Jimi in The Magazine: I’m almost there, like a penalty on the post
It was, strangely enough, the menu paper that gently sounded the first alarm bells. Led to our table at The Magazine – a new climate conscious restaurant from the Benugo team in the Zaha Hadid extension of the Serpentine Gallery – my wife Madeleine and I received two aged looking A4 sheets; crumpled, stained with grease, spotted with what looked like pen marks, and vaguely resembling an ancient parchment that someone had repeatedly spilled a Hummer on.
“Our menu is printed on grass paper because it’s better for the environment,” said our lovely waiter, sounding like someone who has had to explain it many times. “So it’s not old – it’s supposed to look like this.” Well, okay. It’s hard to argue with the introduction of a material which (as I understand it now) is effectively a less resource-intensive type of recycled paper. But if that strikes you as a fancy decision that doesn’t stand much scrutiny (wouldn’t it be less of an environmental impact to use the QR code menus that are now everywhere?), Then that’s my point. – and an enlightening detail for what was, in the end, a fairly impressive but difficult enough meal.
Nonetheless, let’s hang on to the positives. And the first is that the Hadid space (which adjoins the old ammunition store that gives the restaurant its name) retains its breathtaking drama. Stepping in for lunch under the Magazine’s rippling and futuristic glass roof on a recent wet Friday – speechless at its jutting open kitchen, the sun streaming from its tentacle-lit pillars, and the gathered crowd of glamorous and artistic retirees calling for champagne – had the impression of walking in a utopian space terminal. The menu (created by chef Tomas Kolkus) is also forward-looking, with several dishes marked with an asterisk rooted in the Climavore philosophy: a new movement which I believe is based on adopting sustainable foods. (think of algae and mussels grown on a rope) which have a positive or regenerative effect on our changing climate.
The soda bread provided a sympathetic induction: a wonderfully warm and chewy quarter of bread, helped by the brackish one-two of seaweed butter and seaweed salt. And the sides of ‘bonfire’ melting potatoes and carrots, solidly charred in a sticky tangle and put in cashew cream, had just the right blend of virtue and vice.
But soon after, a frustrating pattern of missed beats began to emerge. The flank steak arrived slipped into a dull, heatless shrug of a chimichurri. An attractive, slowly roasted cauliflower was hampered by an unkind, thick chickpea stew with shreds of dulse and mushrooms cooked to a soggy, boiled gray (“Reminds me of being a vegetarian in the 80s”, Madeleine noted, grimly). And the fiercely grilled late-season asparagus boasted a clever heap of lace, shallot tempura, terrific miso aioli and, disconcertingly, roasted, rock-solid spelled grains that gave the impression of something thrown on a bird table.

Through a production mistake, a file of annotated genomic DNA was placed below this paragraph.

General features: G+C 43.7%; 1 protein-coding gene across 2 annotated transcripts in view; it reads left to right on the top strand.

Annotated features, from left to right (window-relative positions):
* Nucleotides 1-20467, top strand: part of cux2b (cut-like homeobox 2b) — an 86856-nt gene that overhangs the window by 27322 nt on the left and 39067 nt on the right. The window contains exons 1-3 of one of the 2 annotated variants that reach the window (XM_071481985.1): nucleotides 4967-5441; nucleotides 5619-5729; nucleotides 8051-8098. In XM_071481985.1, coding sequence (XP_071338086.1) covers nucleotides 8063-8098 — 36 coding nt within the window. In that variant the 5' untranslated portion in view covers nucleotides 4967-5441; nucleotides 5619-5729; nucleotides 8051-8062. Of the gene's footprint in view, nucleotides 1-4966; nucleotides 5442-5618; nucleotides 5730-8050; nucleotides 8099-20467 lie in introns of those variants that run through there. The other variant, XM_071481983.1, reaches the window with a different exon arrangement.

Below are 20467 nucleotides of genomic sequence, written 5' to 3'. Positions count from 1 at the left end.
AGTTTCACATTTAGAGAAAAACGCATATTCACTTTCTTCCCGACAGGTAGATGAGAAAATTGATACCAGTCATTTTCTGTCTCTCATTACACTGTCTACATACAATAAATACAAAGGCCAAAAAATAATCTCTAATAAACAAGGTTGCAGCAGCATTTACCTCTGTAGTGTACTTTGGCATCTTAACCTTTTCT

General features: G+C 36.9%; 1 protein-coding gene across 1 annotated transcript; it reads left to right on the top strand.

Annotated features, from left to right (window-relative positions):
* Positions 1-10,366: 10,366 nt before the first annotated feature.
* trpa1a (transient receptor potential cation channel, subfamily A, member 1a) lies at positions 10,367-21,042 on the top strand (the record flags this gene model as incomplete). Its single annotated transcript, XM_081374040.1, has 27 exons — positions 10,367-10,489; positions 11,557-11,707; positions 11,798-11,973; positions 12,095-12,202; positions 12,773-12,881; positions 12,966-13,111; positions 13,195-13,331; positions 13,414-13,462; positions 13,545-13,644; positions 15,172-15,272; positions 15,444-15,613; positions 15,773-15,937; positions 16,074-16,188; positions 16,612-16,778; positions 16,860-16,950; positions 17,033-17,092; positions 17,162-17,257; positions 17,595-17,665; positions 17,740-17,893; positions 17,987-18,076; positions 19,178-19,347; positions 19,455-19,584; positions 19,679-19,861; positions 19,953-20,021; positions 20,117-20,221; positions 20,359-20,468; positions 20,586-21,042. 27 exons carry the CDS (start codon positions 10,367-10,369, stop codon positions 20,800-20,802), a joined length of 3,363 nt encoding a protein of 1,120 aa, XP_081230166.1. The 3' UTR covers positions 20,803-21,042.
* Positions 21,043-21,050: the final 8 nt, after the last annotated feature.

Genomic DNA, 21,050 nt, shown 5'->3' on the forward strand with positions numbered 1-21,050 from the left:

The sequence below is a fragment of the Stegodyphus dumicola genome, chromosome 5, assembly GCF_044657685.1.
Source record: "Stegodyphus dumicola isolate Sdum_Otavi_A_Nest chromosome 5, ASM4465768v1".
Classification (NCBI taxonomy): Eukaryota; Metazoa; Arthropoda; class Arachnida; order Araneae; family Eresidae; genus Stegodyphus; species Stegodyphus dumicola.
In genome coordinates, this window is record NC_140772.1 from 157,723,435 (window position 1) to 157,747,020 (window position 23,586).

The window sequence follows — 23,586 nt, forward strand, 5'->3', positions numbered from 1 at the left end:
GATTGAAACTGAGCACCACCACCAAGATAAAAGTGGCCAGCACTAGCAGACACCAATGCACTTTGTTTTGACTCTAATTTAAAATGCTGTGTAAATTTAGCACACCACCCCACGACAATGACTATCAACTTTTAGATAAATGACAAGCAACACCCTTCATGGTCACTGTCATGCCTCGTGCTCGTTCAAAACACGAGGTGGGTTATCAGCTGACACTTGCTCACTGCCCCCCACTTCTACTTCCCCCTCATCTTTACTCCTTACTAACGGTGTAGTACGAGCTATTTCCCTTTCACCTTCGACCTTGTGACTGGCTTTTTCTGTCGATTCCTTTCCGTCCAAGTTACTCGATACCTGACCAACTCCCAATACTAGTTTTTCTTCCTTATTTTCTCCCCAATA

Much of it was terribly close to Shard; the equivalent in food, if you will, of a decisive penalty crashing on the post. But one only has to look at other restaurants that combine radical, climate-conscious principles with spectacular, playful cuisine (places like Native, Big Jo, and even Silo) to know that these two things are not mutually exclusive. And by the time the pudding has rolled – a partial reprieve in the form of a really good panna cotta made from seaweed-derived agar; plus a medium polenta cake alongside a length of stiff, under-poached rhubarb – I had the familiar, pre-pandemic (and pre-critical ceasefire) feel of a well-meaning place and nicely run that… just didn’t have it.
The magazine is sincere, nobly crafted, and shows flashes of what could be an interesting and forward-thinking operation in a stunning setting. But it is located in a sort of conceptual, half-armed hinterland; paralyzed by strict adherence to his confused dossier, but unable to engage with the requisite sincerity. It’s not that easy to be green. But you feel like it shouldn’t be that difficult either.
Serpentine North Gallery, West Carriage Drive, W2 2AR; Meal for two and drinks around £ 110. Open Tuesday to Sunday from 10 a.m. to 8 p.m. benugo.com/restaurants/magazine